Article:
The Conditions for Showing Kindness

Anyone who has ever loved someone who experienced profound vulnerability and dependency knows that people have dignity not only for what they can do but simply, and fundamentally, for who they are.

“Quality of life” is not an individual assessment but a community’s responsibility.

I recently came across these words of Rabbi Dr. Yitzchok Breitowitz who says:

The concept of quality of life, per se, is not a relevant idea because any life is worthy of sustaining because there are purposes for a soul to be in the body that we don’t always perceive. Sometimes the purpose of a soul in the body is not because of what the body can do – even if it’s comatose – but the body enables other people to do mitzvos [good deeds] such as pray, give charity, and the like. So sometimes, the purpose of your life is not what you yourself are accomplishing; the purpose of your life is what you are enabling others to accomplish, and that is a great spiritual benefit that will serve this soul well when it goes into the world of truth.

Such a view requires cultivating the ability to receive help, support, treatment, affection, and acts of kindness from others.

Kindness depends on cooperation between the recipient and the giver, between the person in need and the person rendering some form of service.

A seeming “diminishing quality of life” corresponds to increasing need and opportunities to show kindness.

Painting: Visiting the Sick, Modernist Israeli Oil Painting, Avraham Ofek

Two Kinds of Dignity

The philosopher Robert Spaemann has taught me to understand how there are two kinds of dignity. First, there is the universal dignity that all persons have by virtue of being human. This is also discussed within bioethics as fundamental human equality. Secondly, there is dignity that accords with a person’s particular worthiness owing to the virtue of an office, rank, or moral excellence.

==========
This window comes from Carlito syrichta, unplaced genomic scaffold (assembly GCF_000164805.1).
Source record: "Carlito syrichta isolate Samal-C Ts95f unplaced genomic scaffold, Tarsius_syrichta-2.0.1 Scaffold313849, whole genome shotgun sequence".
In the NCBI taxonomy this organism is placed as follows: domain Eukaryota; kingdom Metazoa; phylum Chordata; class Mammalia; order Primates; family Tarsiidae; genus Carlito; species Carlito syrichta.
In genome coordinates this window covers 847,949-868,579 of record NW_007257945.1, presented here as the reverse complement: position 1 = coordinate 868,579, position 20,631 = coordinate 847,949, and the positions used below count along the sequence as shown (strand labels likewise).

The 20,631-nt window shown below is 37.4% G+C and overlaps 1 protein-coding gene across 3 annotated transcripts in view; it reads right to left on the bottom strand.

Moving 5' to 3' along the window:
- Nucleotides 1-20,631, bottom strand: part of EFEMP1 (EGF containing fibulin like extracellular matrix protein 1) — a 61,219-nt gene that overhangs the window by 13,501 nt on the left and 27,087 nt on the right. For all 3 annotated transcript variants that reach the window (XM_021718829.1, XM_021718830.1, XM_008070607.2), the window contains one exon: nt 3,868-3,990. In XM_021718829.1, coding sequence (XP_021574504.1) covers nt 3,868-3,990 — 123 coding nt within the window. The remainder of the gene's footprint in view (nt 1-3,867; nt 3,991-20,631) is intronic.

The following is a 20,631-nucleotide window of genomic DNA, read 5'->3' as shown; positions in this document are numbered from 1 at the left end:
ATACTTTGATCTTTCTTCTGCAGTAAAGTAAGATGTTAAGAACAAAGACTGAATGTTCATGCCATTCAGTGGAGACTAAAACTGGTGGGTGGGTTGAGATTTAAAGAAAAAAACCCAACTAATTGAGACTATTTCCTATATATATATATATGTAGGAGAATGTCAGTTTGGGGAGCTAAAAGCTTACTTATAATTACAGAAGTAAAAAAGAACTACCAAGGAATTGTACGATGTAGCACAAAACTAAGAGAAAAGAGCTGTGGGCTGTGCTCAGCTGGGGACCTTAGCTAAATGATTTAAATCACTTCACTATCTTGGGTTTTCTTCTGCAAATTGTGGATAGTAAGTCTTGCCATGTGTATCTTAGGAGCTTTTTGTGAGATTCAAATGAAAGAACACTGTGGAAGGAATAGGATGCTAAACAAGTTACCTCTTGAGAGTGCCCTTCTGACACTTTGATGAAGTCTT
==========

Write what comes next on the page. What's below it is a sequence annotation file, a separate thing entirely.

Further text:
Some healthcare professionals purport to have such neutrality and objectivity so to be inclined to treat every person equally according to the first kind of universal dignity characteristic of all human beings.

But persons, being persons, have a natural regard for both kinds of dignity.

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Jordan Peterson challenges us to have strength at funerals

This evening I finished reading Jordan Peterson’s latest book, Beyond Order: 12 More Rules for Life.

In the last chapter, Rule XII: Be grateful in spite of your suffering, Peterson mentions that he has repeatedly suggested to his various audiences “that strength at the funeral of someone dear and close is a worthy goal” and he notes that “people have indicated to me that they took heart in desperate times as a consequence.”

After a worldwide book tour and many other public appearances, Peterson has had the opportunity to test and play with his ideas with many audiences. And it is interesting to read his thoughtful reflections based on his careful observation of the reactions of persons in the audience.

Earlier in the book, he mentions, as he has said elsewhere, that he sees people’s faces light up whenever he speaks about responsibility. Peterson is keenly aware that people have been raised with a greater emphasis on rights and the corresponding sense of entitlement that ensues with this focus. Yet, a sense of responsibility is what ennobles and fills persons with a sense of their proper dignity and capacity.

Accordingly, this challenge to have strength at funerals is an extension of his usual exhortation to responsibility.

He writes:

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